Two years ago I took a research trip to Macau. At the time, the tourist strip was a pulsating sea of humanity—the sheer number of Chinese tourists on short trips from the mainland was daunting for a North American used to a certain amount of personal space. Today, that same strip is far less busy. Visitor traffic into Macau is down significantly (20-40%), a result of a government crackdown on corruption and excess among the country’s government officials. Macau’s restaurant and tourism industries have been hit hard in response. One may think this is a negative sign, but in fact, it is the natural consequence of important and positive reforms happening in China.
Chinese reform is a big deal. Despite being the second largest economy in the world and experiencing decades of impressive growth, China suffers from structural challenges that hamper its future potential. Wasteful investment, corruption, poor legal structures and heavy government interference all contribute to a system that is fundamentally imbalanced and unstable. On top of this, the country suffers from excessive debt and severe overcapacity in key industries such as steel and construction. Fundamental reform is sorely needed to address these challenges.
Until recently, it appeared that the Chinese government was committed to tackling some of these issues. Dramatic crackdowns on government corruption have seen major public figures reprimanded for excessive spending and accepting inappropriate gifts; steps have been taken to gradually liberalize China’s financial system; and, the government has even acknowledged the need to reduce its share in state-owned enterprises. While these moves are no panacea, they all indicate incremental progress.
But as the saying goes…one step forward, two steps back. China’s commitment to reform wavered in recent weeks when economic weakness and stock market volatility reared its ugly head. In a stunning response to panicked investor selling, the government instituted a number of policies designed to prop up stock markets. Among them was a rule that major shareholders (with holdings over 5%) could not sell their shares in companies for the next six months.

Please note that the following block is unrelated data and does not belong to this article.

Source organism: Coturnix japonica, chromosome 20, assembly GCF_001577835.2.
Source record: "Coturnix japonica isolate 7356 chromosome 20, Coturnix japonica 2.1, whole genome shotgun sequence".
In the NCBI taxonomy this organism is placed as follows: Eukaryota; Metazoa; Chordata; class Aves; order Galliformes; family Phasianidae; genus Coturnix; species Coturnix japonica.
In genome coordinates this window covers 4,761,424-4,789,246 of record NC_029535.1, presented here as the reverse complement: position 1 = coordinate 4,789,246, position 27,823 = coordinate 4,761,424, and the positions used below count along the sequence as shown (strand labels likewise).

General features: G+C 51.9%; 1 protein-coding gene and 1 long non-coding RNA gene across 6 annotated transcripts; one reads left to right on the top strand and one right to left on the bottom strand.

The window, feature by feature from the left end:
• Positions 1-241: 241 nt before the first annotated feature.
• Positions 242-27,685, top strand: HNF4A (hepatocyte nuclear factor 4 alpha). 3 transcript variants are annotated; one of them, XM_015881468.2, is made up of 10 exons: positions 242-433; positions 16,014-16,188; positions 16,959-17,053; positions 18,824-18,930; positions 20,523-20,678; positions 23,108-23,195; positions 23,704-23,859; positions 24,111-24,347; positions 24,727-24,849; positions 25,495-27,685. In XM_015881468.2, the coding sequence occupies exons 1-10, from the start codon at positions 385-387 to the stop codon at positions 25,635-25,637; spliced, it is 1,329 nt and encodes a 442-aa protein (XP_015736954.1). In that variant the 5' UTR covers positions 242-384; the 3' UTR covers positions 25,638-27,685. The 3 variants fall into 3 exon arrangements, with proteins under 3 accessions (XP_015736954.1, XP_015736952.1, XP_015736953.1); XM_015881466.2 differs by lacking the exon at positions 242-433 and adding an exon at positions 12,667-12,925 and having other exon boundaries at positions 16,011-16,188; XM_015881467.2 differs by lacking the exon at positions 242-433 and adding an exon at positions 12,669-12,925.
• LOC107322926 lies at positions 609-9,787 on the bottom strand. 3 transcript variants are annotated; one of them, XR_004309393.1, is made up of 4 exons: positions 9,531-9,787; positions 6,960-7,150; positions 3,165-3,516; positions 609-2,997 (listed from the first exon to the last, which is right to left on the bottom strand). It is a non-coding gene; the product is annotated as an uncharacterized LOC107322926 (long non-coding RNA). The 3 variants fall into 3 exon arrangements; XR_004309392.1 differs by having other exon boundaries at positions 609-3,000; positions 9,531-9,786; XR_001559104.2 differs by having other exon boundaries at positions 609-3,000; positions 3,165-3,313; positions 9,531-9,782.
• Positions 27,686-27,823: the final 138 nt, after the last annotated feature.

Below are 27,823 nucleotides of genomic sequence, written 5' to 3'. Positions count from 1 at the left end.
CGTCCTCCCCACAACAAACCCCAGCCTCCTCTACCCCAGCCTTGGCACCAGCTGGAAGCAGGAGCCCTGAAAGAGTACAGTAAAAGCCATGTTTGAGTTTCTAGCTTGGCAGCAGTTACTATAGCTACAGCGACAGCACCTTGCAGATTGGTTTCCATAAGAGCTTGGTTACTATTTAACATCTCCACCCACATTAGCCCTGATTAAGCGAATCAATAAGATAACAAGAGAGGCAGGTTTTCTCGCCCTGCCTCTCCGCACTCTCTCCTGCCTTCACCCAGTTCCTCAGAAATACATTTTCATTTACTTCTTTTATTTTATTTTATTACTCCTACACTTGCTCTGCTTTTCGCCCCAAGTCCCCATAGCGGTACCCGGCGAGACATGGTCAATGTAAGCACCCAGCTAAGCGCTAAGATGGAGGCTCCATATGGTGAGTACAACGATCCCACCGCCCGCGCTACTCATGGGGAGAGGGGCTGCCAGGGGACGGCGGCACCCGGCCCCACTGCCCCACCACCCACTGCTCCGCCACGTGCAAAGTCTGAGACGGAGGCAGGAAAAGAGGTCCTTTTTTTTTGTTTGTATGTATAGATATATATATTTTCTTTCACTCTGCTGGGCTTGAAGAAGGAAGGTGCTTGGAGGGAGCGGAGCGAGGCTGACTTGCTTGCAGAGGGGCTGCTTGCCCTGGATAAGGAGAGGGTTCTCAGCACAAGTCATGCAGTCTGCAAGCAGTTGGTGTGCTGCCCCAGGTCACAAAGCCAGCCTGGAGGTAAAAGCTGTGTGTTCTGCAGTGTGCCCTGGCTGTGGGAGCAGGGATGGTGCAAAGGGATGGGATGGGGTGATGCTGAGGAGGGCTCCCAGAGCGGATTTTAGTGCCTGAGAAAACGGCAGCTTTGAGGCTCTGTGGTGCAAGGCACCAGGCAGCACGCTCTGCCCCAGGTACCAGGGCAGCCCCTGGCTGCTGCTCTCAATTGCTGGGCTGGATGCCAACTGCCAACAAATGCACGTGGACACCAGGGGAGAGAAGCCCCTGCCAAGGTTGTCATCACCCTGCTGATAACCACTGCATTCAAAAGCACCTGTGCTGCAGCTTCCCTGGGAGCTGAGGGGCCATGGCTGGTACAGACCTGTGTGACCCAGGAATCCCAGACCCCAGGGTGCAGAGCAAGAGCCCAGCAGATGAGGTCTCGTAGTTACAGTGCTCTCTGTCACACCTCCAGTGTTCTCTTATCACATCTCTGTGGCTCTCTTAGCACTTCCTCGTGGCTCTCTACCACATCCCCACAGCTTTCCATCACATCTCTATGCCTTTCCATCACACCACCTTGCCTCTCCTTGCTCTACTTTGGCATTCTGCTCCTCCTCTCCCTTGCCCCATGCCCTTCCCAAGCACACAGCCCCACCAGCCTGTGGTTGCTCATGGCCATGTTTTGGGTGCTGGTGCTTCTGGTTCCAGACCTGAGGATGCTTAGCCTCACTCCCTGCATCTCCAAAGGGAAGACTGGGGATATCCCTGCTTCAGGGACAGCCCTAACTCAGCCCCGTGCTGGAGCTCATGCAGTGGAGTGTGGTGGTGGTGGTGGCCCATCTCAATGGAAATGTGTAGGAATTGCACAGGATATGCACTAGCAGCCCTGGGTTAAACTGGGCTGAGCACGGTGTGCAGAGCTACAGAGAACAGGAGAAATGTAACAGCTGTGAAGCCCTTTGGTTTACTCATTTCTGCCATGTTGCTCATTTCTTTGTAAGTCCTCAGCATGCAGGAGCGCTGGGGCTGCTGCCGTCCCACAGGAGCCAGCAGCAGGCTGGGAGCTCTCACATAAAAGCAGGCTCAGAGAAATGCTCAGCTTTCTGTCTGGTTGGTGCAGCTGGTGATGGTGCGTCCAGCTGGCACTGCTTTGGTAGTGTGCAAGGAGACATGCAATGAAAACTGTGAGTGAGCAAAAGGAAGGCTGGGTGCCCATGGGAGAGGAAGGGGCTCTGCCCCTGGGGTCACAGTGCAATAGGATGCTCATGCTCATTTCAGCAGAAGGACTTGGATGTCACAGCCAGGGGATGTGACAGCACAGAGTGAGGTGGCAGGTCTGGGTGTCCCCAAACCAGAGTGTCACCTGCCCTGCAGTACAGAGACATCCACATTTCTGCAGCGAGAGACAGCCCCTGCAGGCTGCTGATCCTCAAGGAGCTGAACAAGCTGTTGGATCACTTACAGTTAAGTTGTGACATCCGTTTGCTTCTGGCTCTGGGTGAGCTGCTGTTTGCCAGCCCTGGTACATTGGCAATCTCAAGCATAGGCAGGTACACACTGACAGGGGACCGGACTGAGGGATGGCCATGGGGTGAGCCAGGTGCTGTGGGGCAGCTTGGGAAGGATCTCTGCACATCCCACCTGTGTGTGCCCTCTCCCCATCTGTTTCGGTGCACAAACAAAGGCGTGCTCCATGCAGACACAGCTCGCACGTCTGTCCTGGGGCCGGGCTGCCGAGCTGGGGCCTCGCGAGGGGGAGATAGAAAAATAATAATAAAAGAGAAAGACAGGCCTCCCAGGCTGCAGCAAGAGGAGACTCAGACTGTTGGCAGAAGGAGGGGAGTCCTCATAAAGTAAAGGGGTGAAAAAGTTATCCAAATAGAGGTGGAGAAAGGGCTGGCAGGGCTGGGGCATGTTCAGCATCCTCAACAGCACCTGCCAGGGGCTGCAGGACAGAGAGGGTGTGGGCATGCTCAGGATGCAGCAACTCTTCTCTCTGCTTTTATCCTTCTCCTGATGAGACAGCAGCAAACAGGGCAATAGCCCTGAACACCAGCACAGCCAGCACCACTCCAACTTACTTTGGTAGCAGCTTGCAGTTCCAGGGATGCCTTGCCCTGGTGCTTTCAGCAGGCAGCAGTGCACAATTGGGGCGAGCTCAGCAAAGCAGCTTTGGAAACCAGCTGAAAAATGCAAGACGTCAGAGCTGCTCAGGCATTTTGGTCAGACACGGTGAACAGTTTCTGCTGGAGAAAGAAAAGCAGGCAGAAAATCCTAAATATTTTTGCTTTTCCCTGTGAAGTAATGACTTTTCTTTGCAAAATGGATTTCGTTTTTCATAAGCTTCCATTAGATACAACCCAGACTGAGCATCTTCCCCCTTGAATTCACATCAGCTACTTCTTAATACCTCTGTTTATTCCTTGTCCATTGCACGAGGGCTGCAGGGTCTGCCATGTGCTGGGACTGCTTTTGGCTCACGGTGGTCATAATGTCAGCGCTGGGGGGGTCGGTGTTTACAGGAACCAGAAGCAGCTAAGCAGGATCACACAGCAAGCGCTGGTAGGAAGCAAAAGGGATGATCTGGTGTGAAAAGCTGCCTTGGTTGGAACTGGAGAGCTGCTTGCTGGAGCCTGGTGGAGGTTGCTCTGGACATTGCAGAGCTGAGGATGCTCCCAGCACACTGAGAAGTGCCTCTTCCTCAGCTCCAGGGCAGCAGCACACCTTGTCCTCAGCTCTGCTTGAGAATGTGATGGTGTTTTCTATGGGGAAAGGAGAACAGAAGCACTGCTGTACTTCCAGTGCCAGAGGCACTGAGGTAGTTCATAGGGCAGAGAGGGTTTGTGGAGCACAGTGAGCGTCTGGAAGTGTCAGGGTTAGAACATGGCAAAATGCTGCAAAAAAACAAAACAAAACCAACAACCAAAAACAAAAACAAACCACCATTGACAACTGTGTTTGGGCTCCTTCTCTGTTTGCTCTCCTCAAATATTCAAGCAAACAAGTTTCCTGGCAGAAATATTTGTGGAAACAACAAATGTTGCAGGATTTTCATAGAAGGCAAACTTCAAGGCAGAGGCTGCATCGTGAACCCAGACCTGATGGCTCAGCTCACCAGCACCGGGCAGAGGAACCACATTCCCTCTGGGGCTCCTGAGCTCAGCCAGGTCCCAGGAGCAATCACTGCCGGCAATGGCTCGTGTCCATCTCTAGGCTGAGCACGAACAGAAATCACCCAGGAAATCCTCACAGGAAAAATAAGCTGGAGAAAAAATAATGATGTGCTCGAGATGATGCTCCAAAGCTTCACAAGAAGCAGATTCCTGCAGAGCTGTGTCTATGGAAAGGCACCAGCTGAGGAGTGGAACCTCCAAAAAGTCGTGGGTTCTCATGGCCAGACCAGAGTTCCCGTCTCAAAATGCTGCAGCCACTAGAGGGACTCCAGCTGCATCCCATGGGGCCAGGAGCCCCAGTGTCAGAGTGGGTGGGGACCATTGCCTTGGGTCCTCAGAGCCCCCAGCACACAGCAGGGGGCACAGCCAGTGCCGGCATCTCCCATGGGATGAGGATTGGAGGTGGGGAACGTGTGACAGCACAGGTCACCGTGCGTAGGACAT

Observation one: stocks don’t fall if no one is allowed to sell.
Observation two: if selling is only permitted when the government says so, it’s not much of a market.
It is hard to overstate the scale of interference this new policy demonstrates. China says it wants to liberalize its financial markets, but they appear unwilling to accept the negative consequences this liberalization would entail. It puts China’s financial reforms back several years. Currently, the prevailing assumption in the investment community is that China will reform—albeit gradually—and that it will somehow avoid an economic hard landing. Yet recent events remind us that this is not guaranteed and investors should not pin their investment strategies on the expectation that these scenarios will unfold.
While China’s leadership acknowledges the importance of reform, as do key institutions within the global financial community—such as the World Bank, which recently published a 37-page report that stated “without fundamental reforms, the current financial system will be unable to support any substantial reallocation of credit to support productive growth,”—Beijing will ultimately do what it feels are in its best interest. And with a GDP growth rate slinking to a decades-low 7%, reform may no longer be the near-term priority it once was.
For global investors, this means renewed caution around investing directly into China. Recent events certainly gave our team pause for thought—not only in regard to investing on the mainland, but also in Hong Kong, which is ultimately just another Chinese domain. Even for investors who will never invest directly into China, the question of reform is important to understand. Chinese growth is a major contributor to global growth and, arguably, reform is needed to return the country to a sustainable trajectory.
But we must not assume that Chinese reform is a done-deal.